In the most recent issue of Contemporary Sexuality, we took a look at the evolving state of sexuality education around the world, both in the context of the education we receive in our childhood, and the additional education we may or may not receive years later as professionals. In terms of the former, we wrote about the fact that it can be difficult to track who is learning what, as sexuality education programs are decided upon on a case by case basis among each school district.
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Reported in a post on Bustle, Thornapple Kellogg Schools, a Michigan school district, has developed a new sexual and reproductive health curriculum for those students with intellectual and/or learning disabilities. The special education program will be officially implemented into the district this coming fall semester.
A study conducted by the University of Washington, the research of which was recently published in the Journal of Sex Research, explored patterns of risky sexual behavior among heterosexual men ages 18 to 25. This sample included both men who self-reported using abusive and controlling behaviors in their relationships, and those who did not.
Just last month, we blogged about a new crop of sexual health smartphone apps that were exploding into the virtual marketplace. More recent news brings the announcement of a DNA test developed by researchers, made for smartphones, that can detect chlamydia, the most commonly reported STI in the U.S.
Dr. Shehzad Basaria of Brigham and Women's Hospital in Boston conducted a four-month trial in order to observe the effects of testosterone therapy on those with ejaculation problems. Basaria and his colleagues studied 76 men with symptoms of ejaculatory dysfunction, such as delayed ejaculation, inability to ejaculate, reduced ejaculate volume, and reduced force of ejaculation. All of these men had been diagnosed with low testosterone levels.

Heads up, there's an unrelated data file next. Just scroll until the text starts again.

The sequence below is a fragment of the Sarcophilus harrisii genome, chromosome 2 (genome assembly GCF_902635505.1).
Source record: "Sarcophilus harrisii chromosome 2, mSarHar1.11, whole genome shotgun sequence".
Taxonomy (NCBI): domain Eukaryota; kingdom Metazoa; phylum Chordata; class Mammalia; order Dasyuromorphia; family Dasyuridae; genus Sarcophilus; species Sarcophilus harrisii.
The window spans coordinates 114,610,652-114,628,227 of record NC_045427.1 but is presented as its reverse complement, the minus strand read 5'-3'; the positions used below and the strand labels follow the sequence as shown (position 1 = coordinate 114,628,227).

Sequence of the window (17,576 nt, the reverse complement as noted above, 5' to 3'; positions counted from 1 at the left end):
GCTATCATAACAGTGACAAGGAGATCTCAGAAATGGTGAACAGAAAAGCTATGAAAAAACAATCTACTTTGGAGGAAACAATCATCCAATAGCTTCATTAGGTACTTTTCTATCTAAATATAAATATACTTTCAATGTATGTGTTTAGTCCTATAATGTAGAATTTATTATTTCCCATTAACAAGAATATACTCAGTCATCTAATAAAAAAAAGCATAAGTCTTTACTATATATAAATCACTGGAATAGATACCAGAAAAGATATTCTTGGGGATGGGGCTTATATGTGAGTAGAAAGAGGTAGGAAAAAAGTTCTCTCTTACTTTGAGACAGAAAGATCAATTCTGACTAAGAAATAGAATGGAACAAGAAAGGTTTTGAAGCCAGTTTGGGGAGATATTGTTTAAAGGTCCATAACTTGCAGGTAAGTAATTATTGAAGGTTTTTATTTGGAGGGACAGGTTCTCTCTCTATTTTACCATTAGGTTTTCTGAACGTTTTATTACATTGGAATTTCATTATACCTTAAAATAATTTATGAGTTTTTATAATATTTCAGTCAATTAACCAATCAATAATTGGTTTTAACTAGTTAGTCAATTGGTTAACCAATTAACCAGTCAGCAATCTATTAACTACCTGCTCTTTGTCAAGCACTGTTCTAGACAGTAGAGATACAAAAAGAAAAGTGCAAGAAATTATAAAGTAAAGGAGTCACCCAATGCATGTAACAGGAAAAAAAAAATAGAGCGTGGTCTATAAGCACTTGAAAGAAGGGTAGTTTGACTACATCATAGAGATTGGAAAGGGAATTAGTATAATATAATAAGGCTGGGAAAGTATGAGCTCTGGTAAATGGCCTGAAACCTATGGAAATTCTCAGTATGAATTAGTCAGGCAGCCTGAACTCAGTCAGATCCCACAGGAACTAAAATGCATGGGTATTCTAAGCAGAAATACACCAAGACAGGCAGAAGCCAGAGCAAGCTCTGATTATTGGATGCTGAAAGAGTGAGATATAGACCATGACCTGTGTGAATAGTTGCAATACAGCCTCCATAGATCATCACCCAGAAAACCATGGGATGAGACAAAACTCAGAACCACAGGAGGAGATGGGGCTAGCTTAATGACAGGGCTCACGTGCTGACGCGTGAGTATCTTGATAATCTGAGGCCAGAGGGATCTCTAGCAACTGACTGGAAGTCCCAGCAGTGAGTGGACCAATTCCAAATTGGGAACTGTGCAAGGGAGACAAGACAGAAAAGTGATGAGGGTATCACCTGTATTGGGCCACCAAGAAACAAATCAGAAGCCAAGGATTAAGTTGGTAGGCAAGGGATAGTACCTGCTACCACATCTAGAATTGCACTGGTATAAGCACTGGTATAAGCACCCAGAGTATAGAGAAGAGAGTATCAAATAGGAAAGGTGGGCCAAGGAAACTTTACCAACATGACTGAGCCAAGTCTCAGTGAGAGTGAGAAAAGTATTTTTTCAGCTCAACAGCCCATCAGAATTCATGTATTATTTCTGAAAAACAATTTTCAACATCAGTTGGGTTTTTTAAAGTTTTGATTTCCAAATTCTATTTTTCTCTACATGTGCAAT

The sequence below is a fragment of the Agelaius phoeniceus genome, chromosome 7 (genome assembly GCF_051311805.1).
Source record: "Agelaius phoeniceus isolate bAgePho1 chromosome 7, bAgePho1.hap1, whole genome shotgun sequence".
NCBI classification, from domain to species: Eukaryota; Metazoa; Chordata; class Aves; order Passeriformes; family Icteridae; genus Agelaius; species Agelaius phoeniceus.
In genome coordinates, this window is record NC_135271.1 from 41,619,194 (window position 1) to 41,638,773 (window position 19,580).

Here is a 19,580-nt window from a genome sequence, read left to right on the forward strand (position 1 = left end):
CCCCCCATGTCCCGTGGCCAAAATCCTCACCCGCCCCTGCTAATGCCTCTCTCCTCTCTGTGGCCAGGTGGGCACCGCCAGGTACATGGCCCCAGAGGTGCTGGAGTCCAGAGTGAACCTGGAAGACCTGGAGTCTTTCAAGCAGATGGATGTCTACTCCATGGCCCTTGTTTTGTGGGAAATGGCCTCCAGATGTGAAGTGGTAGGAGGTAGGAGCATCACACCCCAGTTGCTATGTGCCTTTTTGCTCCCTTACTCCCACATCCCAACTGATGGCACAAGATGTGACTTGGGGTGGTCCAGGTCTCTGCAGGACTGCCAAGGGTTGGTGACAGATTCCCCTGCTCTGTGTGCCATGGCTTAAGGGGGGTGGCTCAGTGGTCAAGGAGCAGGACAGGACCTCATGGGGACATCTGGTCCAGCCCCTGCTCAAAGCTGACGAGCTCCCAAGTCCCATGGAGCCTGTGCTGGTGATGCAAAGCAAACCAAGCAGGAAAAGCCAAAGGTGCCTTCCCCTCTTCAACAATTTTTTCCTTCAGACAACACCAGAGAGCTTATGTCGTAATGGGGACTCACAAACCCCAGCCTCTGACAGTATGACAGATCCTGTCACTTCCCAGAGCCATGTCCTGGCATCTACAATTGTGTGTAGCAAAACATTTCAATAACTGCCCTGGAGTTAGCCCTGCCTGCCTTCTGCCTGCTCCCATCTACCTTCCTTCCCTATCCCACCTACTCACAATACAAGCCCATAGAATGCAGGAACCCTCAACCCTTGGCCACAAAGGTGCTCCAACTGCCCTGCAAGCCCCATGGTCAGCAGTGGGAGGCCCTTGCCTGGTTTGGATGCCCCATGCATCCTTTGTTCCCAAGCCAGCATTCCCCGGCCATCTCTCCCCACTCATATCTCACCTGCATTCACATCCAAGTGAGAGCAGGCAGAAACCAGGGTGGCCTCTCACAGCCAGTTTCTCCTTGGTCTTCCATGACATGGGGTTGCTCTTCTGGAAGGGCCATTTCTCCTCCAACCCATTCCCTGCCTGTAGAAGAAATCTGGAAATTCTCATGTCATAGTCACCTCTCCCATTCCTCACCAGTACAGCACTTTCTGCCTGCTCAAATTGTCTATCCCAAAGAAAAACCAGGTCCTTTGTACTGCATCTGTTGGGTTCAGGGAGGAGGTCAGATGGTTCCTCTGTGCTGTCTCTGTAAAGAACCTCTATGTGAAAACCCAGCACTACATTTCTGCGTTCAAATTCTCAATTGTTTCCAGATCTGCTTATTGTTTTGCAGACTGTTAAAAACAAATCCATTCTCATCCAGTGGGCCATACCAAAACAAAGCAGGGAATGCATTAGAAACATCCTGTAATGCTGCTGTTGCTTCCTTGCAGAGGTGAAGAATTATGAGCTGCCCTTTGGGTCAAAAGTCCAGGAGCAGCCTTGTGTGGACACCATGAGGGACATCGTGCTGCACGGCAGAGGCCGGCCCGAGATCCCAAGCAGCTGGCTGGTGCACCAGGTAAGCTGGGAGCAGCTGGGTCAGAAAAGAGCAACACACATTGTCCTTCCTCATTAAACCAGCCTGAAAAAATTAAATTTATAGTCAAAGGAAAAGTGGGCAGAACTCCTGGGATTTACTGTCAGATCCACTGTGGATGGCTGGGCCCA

Campus sexual assault has been more visible in the news this past year, especially since Rolling Stone's "A Rape on Campus," story, the backlash, and its retraction. Since then, states and universities have been grappling with the definition of "consent," attempting to put rules in place to protect people going forward.
How do you define, and then implement, sexual health in the work that you do? This is the question we ask in our most recent issue of Contemporary Sexuality, in which our feature story lays out our history of defining the term, and an accompanying story presents comments from various AASECT members on how they themselves define and implement it in their own work.
The World Health Organization (WHO) recently published a report on the relationship between sexual health, human rights, and the law. This report purports to show how "states in different parts of the world can and do support sexual health through legal and other mechanisms that are consistent with human rights standards and their own human rights obligations."
A recent study, the results of which were published in the American Journal of Public Health, shows that health care providers show bias based upon sexual orientation.
Because of changes in how women are screened for cervical cancer, making annual Pap tests unnecessary, regular STD screenings are on the deline. This means that those with STDs such as chlamydia, a common but easily treatable sexually transmitted disease, go untreated. This is concerning, as chlamydia that is left untreated can lead to pelvic inflammatory disease, making it difficult to get pregnant. It can also lead to preterm delivery, and conjunctivitis and pneumonia in newborns.